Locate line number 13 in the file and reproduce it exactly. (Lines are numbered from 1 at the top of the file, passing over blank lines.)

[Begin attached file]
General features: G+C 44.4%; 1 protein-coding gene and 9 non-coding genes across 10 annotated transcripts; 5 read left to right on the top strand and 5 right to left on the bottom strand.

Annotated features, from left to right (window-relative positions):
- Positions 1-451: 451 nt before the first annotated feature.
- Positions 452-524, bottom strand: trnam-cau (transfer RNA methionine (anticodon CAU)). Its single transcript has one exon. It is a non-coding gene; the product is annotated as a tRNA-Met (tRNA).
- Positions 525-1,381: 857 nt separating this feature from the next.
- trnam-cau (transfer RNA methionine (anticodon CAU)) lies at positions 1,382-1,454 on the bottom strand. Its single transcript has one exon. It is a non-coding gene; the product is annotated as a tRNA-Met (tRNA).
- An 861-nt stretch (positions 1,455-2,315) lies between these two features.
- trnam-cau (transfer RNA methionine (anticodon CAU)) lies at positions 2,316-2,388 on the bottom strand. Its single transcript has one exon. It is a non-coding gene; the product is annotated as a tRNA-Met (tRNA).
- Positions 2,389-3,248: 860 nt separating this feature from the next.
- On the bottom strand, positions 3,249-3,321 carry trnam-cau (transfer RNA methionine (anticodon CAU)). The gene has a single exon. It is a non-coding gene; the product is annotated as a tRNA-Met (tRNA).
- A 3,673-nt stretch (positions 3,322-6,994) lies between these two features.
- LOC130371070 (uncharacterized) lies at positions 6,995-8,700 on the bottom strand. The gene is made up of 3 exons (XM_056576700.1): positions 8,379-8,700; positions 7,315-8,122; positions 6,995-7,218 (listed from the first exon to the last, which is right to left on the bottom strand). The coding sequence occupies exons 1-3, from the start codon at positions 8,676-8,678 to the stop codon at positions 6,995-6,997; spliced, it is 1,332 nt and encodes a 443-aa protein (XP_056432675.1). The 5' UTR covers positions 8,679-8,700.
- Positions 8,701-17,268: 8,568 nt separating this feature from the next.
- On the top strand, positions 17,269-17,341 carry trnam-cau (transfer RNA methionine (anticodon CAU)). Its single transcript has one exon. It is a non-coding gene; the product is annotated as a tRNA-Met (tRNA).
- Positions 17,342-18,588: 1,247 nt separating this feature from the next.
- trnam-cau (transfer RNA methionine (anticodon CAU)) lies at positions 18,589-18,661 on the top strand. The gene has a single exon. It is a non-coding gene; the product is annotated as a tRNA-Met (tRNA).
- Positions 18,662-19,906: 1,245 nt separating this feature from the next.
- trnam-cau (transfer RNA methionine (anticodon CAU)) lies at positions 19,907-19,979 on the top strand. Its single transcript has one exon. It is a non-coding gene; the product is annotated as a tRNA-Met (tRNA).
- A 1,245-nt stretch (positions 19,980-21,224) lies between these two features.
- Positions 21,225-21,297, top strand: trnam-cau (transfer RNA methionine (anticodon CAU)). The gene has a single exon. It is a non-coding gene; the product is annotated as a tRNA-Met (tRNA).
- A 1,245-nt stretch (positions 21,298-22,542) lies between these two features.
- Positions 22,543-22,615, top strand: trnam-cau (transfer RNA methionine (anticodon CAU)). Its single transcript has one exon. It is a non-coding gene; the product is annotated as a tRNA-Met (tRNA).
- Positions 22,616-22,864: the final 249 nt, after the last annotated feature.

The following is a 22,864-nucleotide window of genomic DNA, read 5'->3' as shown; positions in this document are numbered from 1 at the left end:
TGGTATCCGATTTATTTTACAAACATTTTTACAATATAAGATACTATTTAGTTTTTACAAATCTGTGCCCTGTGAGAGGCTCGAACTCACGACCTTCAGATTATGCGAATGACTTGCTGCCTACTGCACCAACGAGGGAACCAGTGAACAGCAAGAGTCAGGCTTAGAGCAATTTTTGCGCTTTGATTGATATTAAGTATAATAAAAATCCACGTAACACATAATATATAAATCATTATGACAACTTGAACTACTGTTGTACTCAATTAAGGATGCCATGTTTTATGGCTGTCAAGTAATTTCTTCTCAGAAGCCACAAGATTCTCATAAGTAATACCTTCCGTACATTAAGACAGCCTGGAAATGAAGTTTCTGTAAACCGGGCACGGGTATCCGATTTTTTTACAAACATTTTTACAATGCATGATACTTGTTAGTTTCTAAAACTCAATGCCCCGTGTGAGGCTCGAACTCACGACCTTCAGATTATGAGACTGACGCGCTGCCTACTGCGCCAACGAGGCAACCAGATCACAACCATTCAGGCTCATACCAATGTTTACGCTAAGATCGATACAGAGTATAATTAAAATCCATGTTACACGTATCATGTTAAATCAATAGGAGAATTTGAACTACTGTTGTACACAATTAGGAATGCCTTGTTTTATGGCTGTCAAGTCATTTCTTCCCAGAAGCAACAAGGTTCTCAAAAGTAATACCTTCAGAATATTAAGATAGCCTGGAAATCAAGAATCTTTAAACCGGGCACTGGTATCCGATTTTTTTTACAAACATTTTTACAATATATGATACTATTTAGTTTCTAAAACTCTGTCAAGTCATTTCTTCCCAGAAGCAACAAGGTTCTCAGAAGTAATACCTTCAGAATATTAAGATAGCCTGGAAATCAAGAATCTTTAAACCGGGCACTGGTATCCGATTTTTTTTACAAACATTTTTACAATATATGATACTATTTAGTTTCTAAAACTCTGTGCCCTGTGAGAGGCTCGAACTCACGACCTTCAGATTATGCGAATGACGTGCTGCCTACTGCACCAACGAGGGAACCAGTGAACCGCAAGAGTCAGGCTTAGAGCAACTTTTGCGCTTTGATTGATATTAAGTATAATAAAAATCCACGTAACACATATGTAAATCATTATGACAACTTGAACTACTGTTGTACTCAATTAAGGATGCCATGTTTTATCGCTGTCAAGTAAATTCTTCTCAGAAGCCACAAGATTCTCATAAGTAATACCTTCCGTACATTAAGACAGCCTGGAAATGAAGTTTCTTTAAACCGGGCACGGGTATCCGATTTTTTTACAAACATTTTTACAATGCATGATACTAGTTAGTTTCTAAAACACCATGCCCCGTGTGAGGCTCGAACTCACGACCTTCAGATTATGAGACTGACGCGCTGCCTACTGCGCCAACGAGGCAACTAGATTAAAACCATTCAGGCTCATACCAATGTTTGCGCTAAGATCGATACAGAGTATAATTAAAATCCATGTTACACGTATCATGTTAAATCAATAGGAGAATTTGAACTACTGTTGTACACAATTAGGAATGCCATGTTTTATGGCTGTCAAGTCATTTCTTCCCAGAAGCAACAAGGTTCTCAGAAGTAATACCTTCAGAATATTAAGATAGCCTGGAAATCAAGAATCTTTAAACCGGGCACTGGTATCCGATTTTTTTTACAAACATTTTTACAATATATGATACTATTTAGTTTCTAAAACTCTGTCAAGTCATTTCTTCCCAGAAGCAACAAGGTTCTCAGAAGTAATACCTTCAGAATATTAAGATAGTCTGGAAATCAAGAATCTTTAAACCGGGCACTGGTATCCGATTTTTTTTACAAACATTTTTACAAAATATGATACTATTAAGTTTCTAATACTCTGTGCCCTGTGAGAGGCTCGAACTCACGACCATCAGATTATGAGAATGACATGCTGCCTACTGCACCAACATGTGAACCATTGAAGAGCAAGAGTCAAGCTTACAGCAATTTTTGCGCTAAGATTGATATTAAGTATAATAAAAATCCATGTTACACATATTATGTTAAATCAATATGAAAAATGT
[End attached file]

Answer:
- Positions 8,701-17,268: 8,568 nt separating this feature from the next.